Next: Wave Drag on Ships Up: Waves in Incompressible Fluids Previous: Gravity Waves in Shallow

# Energy of Gravity Waves

It is easily demonstrated, from the analysis contained in the previous sections, that a gravity wave of arbitrary wavenumber , propagating horizontally through water of depth , has a phase velocity (11.43)

Moreover, the ratio of the group to the phase velocity is (11.44)

It follows that neither the phase velocity nor the group velocity of a gravity wave can ever exceed the critical value . It is also easily demonstrated that the displacement and velocity fields associated with a plane gravity wave of wavenumber , angular frequency , and surface amplitude , are  (11.45)  (11.46)  (11.47)  (11.48)

The mean kinetic energy per unit surface area associated with a gravity wave is defined (11.49)

where (11.50)

is the vertical displacement at the surface, and (11.51)

is an average over a wavelength. Given that , it follows from Equations (11.47) and (11.48) that, to second order in , (11.52)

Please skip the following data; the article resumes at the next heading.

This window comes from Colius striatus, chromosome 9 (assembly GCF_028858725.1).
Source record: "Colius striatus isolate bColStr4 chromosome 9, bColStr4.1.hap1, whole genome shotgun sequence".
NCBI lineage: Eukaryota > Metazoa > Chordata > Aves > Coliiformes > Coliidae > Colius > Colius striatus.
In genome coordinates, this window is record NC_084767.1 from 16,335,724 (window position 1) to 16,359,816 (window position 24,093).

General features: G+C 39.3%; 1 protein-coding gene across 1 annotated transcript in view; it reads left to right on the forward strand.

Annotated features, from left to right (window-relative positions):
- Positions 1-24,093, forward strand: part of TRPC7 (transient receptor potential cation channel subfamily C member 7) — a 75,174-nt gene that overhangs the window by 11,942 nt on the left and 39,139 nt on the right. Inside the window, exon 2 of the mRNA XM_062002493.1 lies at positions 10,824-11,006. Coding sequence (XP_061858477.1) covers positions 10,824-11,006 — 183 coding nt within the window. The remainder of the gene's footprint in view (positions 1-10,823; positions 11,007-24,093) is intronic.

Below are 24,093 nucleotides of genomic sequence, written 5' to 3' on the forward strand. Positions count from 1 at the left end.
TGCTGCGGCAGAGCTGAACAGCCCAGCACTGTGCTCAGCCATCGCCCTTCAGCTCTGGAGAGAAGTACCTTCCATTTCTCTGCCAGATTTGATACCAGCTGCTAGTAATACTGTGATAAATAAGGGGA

Making use of the general dispersion relation (11.21), we obtain (11.53)

The mean potential energy perturbation per unit surface area associated with a gravity wave is defined (11.54)

which yields (11.55)

or (11.56)

In other words, the mean potential energy per unit surface area of a gravity wave is equal to its mean kinetic energy per unit surface area.

Finally, the mean total energy per unit surface area associated with a gravity wave is (11.57)

This energy depends on the wave amplitude at the surface, but is independent of the wavelength, or the water depth.   Next: Wave Drag on Ships Up: Waves in Incompressible Fluids Previous: Gravity Waves in Shallow
Richard Fitzpatrick 2016-03-31